This week, Buzzfeed reported that in a recently unearthed tape from the summer of 2014, Bannon made clear he shares Pence’s veneration of capitalism and loathing of secularism. And his views are, if possible, more unhinged than the Vice-President’s— and, given his proximity to Trump, more dangerous for the world.
During the talk, Bannon takes issue with what he sees as two forms of capitalism that have their roots in the rejection of “Judeo-Christian values.” On the one hand, he decries the “crony-capitalism” of dictatorial regimes that concentrate wealth to a small group of people; on the other hand he rails against the Ayn Rand style of objectivist libertarianism.
Both of these visions of capitalism, says Bannon, are based in their adherents’ embrace of a secularist ideal that sets aside the good of the people for the pursuit of profit.
But Bannon never makes clear exactly what he thinks a proper capitalism would look like. The closest he gets is empty platitudes about investing profits into theologically appropriate causes and, of course, fighting Muslims:
It’s something that should be at the heart of every Christian that is a capitalist — “What is the purpose of whatever I’m doing with this wealth? What is the purpose of what I’m doing with the ability that God has given us, that divine providence has given us to actually be a creator of jobs and a creator of wealth?”
I think it really behooves all of us to really take a hard look and make sure that we are reinvesting that back into positive things. But also to make sure that we understand that we’re at the very beginning stages of a global conflict, and if we do not bind together as partners with others in other countries that this conflict is only going to metastasize.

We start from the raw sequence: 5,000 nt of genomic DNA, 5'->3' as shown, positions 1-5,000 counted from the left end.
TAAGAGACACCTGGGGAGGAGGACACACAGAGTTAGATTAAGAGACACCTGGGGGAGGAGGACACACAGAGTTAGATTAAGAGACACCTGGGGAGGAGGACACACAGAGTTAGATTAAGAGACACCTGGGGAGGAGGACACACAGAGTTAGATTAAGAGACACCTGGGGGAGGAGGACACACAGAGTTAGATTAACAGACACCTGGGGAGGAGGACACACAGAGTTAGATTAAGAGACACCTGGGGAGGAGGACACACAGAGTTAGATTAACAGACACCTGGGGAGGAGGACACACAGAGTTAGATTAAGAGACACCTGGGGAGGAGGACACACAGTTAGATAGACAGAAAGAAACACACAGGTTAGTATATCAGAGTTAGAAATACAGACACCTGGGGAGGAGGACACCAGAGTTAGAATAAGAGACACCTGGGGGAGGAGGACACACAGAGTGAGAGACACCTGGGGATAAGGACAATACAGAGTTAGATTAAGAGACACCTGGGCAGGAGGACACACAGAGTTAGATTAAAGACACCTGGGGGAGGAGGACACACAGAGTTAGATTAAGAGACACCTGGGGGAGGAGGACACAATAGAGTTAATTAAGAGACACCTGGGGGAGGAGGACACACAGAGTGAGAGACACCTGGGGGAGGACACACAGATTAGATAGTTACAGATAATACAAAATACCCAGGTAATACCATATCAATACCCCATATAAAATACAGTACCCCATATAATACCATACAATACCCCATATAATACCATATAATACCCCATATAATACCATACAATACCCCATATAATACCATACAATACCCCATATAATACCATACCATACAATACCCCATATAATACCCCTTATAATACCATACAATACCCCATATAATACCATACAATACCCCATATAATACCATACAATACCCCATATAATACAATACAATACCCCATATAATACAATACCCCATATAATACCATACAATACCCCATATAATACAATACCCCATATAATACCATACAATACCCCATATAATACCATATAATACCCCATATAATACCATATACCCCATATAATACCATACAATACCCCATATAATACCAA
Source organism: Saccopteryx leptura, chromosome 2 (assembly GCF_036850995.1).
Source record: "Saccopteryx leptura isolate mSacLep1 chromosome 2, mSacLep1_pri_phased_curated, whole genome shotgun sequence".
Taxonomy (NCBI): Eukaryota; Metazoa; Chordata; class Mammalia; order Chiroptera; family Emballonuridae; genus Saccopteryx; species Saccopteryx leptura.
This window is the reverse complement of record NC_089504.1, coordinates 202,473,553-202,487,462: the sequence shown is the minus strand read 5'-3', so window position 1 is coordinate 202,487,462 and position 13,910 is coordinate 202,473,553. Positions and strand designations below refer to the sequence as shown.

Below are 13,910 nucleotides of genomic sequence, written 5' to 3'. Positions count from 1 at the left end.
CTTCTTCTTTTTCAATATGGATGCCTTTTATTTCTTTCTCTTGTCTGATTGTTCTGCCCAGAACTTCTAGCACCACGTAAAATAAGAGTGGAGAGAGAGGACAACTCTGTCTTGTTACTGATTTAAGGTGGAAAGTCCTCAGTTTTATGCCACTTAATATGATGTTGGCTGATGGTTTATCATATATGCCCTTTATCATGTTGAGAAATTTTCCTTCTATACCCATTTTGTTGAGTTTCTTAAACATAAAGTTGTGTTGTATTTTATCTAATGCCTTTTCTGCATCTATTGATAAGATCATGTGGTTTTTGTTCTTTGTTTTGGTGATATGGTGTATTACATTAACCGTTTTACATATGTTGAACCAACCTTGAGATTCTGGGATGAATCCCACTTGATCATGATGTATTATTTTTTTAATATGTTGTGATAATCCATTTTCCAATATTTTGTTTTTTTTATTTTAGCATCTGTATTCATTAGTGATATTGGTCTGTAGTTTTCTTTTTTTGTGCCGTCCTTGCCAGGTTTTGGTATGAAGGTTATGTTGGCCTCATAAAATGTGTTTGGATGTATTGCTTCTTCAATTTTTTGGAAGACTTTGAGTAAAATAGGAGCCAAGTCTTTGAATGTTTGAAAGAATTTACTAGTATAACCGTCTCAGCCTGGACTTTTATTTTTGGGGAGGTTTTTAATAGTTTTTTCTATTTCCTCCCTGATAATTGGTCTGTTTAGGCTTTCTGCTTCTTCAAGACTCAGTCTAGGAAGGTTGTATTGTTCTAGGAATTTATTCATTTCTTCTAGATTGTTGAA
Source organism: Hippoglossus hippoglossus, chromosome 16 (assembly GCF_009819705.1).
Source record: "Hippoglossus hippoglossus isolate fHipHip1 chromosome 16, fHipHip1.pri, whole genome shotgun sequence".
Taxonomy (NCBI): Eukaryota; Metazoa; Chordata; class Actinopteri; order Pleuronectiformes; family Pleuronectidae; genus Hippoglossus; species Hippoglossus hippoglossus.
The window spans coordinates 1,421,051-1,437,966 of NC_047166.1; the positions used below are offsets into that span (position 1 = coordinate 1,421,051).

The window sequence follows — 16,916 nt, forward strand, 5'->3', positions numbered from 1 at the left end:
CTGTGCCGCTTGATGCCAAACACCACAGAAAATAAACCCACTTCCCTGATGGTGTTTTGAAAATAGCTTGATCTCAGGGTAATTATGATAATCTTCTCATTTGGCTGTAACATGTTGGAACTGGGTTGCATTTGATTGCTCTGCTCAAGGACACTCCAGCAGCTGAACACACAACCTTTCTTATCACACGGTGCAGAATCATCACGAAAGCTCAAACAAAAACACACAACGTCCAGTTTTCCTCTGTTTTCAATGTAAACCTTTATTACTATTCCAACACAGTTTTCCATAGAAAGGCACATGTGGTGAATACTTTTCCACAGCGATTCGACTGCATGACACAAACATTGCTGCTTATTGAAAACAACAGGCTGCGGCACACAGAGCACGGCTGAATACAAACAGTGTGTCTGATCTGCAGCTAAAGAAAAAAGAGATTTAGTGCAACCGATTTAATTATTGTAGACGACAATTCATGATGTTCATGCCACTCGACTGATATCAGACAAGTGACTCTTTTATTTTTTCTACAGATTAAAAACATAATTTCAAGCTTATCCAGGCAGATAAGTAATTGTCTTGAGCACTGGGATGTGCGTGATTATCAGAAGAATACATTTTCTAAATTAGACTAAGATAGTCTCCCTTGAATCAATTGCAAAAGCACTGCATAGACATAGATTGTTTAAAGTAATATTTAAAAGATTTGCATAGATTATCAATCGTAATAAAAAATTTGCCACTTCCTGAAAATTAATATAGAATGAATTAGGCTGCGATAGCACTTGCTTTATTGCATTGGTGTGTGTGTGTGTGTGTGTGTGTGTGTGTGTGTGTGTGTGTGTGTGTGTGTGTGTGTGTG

This is clear— Bannon sees the future of the world as a conflict between the Judeo-Christian West and the savage hordes of secularism and Islam; and sees capitalism as a subordinate, but important, part of that fight. In fact, to take his remarks at face value we can theorize that for Bannon, everything in the world is second to the clash of civilizations.
That’s a terrifying voice in the President’s ear— and it’s not being moderated by the “safe choice” for Chief of Staff.
Priebus is a less obvious ideologue than Pence and Bannon, but he’s equally dangerous. The new Chief of Staff is a long time management type in party politics. He became the Wisconsin GOP chair in 2007 and only three years later saw Scott Walker ascend to the governorship amidst a national Republican wave.
Mere months later, in January 2011, he became the RNC chair.
Over Priebus’ tenure, the party has tilted farther and farther to the fringe of conservatism, served up a pool of bumbling lunatics for an actual white supremacist to walk all over on his way to the presidency, and left Washington in six years of gridlock. But he knows how to talk to the Republican establishment.
It’s that last part that should cause terror. The GOP establishment has shifted so far to the right that it’s only by comparison to the literal ghouls in the Trump transition team/possible cabinet that the likes of Paul Ryan, the Speaker for the House of Representatives, seem normal.
And Ryan, who is friends with Priebus, aims to have an outsized influence in creating domestic policy for the Trump administration. That’s bad on a number of levels. Ryan’s policy proposals for the country include phasing out Medicare completely by 2017 as part of an absolute death blow assault on the social safety net and essentially eliminating taxes on the rich, regulations on businesses, and worker protections.
Those are the interests that Priebus wants to protect.
These are the three first “hires” of Trump’s presidency. The list of potential appointees for the rest of the cabinet is equally distressing. Let’s hope that the incoming administration is incapable of doing anything. At all.